I always like to say that “What I learned most from being with the Blue Angels had nothing to do with flying itself, I learned that the process of engaging at this high level, when my very life depended on successful communication, accurate information, trust and follow-through, is the same process leaders and successful individuals use to achieve excellence.”
The way I look at it now is with the Diamond Performance Framework (DPF®) that I developed after leaving the Blue Angels with the lessons above. The DPF® is a methodology that builds on the lessons I learned from the Blue Angels and translates into a repeatable process that can be adopted easily by organizations and individuals to continually improve performance.
CPC: Why do companies need to make sure their leaders are high performing? How does this apply to leaders in the charitable sectors? Foley: The reason it's so important that leaders embrace change and lead by example is because they can affect so many people, especially using the concepts above. If you can affect a leader, then they will affect, hundreds, thousands, or millions of people. You want to get to people that can have the greatest impact. They are not always the leaders you may envision though. They can be parents, who are shaping our future generations.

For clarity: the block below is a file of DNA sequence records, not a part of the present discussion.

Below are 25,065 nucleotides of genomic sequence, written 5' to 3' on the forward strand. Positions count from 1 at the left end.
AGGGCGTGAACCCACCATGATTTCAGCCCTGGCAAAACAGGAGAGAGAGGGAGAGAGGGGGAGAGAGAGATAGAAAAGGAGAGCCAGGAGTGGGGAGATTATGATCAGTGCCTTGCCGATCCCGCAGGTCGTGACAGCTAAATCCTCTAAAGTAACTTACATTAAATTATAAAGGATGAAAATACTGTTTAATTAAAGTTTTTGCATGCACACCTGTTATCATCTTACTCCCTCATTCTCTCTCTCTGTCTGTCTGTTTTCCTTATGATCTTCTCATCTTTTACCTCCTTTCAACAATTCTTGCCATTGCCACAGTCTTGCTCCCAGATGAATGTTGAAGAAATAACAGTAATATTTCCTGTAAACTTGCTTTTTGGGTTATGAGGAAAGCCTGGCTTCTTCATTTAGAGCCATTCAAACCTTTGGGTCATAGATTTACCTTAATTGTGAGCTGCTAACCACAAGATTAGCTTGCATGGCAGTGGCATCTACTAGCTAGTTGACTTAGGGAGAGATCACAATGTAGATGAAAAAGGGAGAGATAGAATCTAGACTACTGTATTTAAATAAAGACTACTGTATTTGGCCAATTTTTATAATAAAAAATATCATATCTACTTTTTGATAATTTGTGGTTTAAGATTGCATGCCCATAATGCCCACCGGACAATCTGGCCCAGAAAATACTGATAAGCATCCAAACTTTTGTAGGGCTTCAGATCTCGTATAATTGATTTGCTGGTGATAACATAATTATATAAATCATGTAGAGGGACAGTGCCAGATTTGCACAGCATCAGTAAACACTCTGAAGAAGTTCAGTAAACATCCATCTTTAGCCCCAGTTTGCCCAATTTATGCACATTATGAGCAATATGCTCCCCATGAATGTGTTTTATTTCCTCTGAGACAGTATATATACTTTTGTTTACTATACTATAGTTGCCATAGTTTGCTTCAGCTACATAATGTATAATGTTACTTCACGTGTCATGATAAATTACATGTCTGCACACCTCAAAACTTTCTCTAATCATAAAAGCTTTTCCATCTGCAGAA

Also, every organization needs a purpose larger than itself, especially as products and services are fragmented and employees do not always directly see or feel the importance they have on the end product or service. Having a purpose larger than self reminds people that what they do does matter and can impact millions of lives. Leaders need to be able to inspire and instill this at the essence of company culture.